Mexico City is a place of contrasts. Within just a few blocks of this sprawling megalopolis you’ll find the wealthiest people eating at the finest restaurants on the World’s 50 Best Restaurants List, and a block or two over you’ll find people living on whatever they can muster that day selling whatever they can to make a peso or two.
Mexico City is the seat of the federal government in Mexico, and it’s the country’s largest city — one of the largest in the world. It’s chaotic, traffic clogs the roads and the road rules, if there are any, don’t seem to apply to anyone. It’s beautiful, ancient, gritty and bold.
And it offers up some great drinking and eating.
We were in Mexico City as part of the support crew for James Irvine’s attempt at taking out the BACARDI Legacy Global Cocktail Competition, and got to get around the town for some amazing meals and sensational drinks.
Here are our favourites.
This was one of our favourite bars from the trip. Think of it as something akin to a Mexican Black Pearl, and you’ll be on the right track.
Here, you’re going to get some banging cocktails, and as the name suggests, there’s a big focus on absinthe at the bar (artemisia being the wormwood that should be in any bottle of real absinthe).
The best bit is you get all the good drinking without any of the pretense and blather of some other bars, which means this place is an ideal way to either start your night off right, or close it out in style (as we like to think we did).
Located in the luxurious surrounds of the Four Seasons hotel in Mexico City, Fifty Mils is probably the best hotel bar in town.
Here, they’re pushing the envelope when it comes to cocktails — think of elaborate serves and unique flavour combinations, and you’re getting the right idea.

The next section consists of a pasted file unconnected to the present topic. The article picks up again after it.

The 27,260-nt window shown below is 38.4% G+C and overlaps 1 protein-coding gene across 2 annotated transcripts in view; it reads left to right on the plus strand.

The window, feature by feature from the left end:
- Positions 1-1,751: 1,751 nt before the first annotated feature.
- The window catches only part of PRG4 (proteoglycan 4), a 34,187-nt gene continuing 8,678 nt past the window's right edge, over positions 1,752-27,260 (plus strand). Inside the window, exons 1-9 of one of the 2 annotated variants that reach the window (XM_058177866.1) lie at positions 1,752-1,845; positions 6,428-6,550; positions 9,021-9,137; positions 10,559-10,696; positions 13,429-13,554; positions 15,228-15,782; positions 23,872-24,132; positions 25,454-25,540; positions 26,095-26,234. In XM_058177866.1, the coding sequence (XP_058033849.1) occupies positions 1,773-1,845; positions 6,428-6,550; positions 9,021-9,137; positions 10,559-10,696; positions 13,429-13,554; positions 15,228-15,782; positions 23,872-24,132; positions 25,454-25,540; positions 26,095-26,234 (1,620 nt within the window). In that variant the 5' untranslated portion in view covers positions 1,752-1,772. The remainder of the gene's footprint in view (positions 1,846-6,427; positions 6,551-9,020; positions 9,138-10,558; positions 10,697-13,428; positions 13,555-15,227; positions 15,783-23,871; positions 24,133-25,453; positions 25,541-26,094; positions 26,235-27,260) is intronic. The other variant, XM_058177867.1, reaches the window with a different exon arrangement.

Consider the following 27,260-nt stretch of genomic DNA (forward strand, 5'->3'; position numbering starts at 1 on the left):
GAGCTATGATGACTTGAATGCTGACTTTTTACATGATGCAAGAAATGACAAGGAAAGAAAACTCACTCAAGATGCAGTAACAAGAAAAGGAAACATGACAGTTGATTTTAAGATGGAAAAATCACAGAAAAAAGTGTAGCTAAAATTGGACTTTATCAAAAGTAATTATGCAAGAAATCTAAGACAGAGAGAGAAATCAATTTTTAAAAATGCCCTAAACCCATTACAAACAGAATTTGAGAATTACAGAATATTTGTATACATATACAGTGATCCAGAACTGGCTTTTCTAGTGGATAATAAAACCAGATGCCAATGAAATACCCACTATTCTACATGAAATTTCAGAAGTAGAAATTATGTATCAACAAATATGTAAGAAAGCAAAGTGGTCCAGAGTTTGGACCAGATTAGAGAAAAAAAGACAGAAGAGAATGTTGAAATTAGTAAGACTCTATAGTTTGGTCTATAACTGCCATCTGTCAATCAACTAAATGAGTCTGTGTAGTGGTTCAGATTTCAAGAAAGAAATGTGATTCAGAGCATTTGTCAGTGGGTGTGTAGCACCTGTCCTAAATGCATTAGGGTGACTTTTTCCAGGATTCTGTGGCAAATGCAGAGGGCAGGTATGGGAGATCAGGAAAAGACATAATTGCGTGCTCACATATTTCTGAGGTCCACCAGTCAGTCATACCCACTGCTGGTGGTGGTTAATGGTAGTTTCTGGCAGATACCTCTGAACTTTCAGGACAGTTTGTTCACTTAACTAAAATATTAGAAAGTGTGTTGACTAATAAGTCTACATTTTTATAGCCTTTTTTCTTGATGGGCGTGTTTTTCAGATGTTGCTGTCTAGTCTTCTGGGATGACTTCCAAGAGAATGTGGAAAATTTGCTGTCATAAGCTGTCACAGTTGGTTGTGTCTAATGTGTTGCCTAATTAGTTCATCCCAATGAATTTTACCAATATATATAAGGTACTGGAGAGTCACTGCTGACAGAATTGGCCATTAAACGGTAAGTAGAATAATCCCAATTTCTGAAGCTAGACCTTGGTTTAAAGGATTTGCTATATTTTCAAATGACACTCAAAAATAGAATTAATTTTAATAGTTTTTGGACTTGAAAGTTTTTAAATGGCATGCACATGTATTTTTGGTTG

The bartenders here know what they’re doing, so whilst some of the cocktails might be a little more out there, you’re going to have a good drink in hand nonetheless.
Licoreria Limantour is credited by many Mexico City bartenders as one of the seminal cocktail joints in town, and, as Bacardi global advocacy director Jacob Briars told us, they’ve got a pretty fine farm system for bringing up top bartenders.
The bar operates in two locations these days, with the original a short walk from Maison Artemisia in the Roma district; their most recent outpost is the highlight of the swanky Polanco district.
Whichever outpost you drop into, order a cocktail (they have some of the best in town) and strap yourself in for a good time.
Located in Cuauhtemoc, this is a basement bar with some serious mood lighting going on.
The cocktails here employ ingredients native to Mexico, and push the boundaries far past the classics.
Expect them to be fermenting their own ingredients (all the cool kids are doing that these days, didn’t you know) and bartenders who know what they’re doing behind the stick.
Okay, it’s time to get to eating. Pujol has been named as the best restaurant in Mexico City (you can take a gander at it in David Chang’s Netflix series, Ugly Delicious, when he goes on the hunt for tacos), and it landed at number 20 on the World’s 50 Best Restaurants List in 2017.
It’s fairly fancy, so you’ll need to make a reservation, but there’s no shame in visiting there for lunch, if only to get a good look at the layout and design of the place (and the kitchen garden out the back) in a good light.
The drinks here are worthy of a top bar, too — we smashed more than a few of their Mezcal Negroni’s — and the wine list offers up bottles native to Mexico and Latin America that you’re not likely to ever see on our shores.
Some of our group preferred Pujol over Quintonil, but the difference is really a matter of style — whereas there’s a formality to Pujol, at Quintonil, in the Polanco district, things are a touch more relaxed when it comes to the service — it’s warm and familiar and inviting. The food is brilliant — they landed only a couple of spots behind Pujol on the World’s 50 Best Restaurants list — and you’re going to want to order the banquet menu to make sure you’re getting a good overview of what they’re all about. The chef here is a disciple of Enrique Olivera from Pujol, so there’s some similarity between the two restaurants, but Quintonil is a touch cheaper price-wise.
What you will want to do, however, is get a good long look at the wine list — there’s bottles on here that, thanks to the strength of the Aussie dollar over the peso, you’ll want to splurge on (they’d cost you twice the price at a restaurant at home).